Arcing toward a fiery fate,
this Sungrazer comet was recorded by the SOHO spacecraft's
Spectrometric COronagraph(LASCO) on December 23, 1996.
uses an occulting disk, partially visible at the lower right,
to block out the otherwise overwhelming solar disk allowing it to
image the inner 8 million kilometers of the relatively faint
The comet is seen as its
coma enters the bright equatorial
solar wind region
Positioned in space to
observe the Sun, SOHO has now been used to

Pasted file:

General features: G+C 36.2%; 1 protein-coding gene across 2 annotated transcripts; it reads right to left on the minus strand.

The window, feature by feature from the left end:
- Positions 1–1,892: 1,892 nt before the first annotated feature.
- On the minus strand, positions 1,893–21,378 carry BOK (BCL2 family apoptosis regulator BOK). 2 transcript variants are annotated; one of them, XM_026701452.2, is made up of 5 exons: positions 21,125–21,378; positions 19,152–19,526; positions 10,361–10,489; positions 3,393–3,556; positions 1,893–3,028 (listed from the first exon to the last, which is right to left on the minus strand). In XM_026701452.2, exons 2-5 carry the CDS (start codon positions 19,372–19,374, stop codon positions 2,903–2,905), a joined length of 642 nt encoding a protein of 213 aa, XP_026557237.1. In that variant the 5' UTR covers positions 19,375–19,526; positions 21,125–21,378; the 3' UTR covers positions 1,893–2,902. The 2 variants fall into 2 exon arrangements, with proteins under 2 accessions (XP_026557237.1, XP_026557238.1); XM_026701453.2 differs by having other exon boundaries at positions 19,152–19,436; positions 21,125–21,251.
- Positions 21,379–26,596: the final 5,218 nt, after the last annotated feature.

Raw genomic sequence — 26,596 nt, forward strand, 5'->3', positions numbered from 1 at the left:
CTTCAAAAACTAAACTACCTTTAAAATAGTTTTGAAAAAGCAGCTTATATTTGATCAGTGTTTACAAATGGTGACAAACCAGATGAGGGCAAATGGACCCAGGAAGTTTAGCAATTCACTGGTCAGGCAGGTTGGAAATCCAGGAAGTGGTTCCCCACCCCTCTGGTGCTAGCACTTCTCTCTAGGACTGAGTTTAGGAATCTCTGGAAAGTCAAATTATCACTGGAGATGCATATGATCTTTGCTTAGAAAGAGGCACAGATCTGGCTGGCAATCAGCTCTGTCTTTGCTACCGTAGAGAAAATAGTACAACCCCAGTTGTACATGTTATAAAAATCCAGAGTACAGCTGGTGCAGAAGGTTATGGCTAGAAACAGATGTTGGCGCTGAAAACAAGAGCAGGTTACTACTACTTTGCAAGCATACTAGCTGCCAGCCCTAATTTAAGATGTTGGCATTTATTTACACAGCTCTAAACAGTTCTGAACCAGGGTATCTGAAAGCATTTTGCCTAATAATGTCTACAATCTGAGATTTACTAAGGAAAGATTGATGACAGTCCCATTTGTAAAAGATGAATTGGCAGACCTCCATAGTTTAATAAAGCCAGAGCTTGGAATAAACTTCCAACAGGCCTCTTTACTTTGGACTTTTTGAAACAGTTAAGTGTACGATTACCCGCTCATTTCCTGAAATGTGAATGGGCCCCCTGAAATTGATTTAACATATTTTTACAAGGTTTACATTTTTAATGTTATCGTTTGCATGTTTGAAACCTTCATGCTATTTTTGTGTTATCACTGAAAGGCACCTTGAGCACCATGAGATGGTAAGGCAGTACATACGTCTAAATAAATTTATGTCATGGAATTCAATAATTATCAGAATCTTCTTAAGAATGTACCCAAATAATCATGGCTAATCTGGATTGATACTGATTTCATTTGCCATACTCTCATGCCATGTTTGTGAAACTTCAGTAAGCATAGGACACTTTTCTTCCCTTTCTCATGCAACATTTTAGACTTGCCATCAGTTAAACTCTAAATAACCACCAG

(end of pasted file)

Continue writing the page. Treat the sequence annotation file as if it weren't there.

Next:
discover over 1,500 comets, including
Based on their orbits, the vast majority of sungrazers are
believed to belong to the Kreutz
sungrazing comets created by successive
break ups from a single large parent comet
that passed very near the Sun in the twelfth century.
Comet of 1965, Ikeya-Seki, was also a member of the
Kreutz family, coming within about 650,000 kilometers of the
Passing so close to the Sun,
are subjected to destructive
along with intense solar heat.
This small comet, known as the Christmas Comet
did not survive.
Later this year,
sungrazer in recorded history but not a Kreutz sungrazer,
is expected to survive.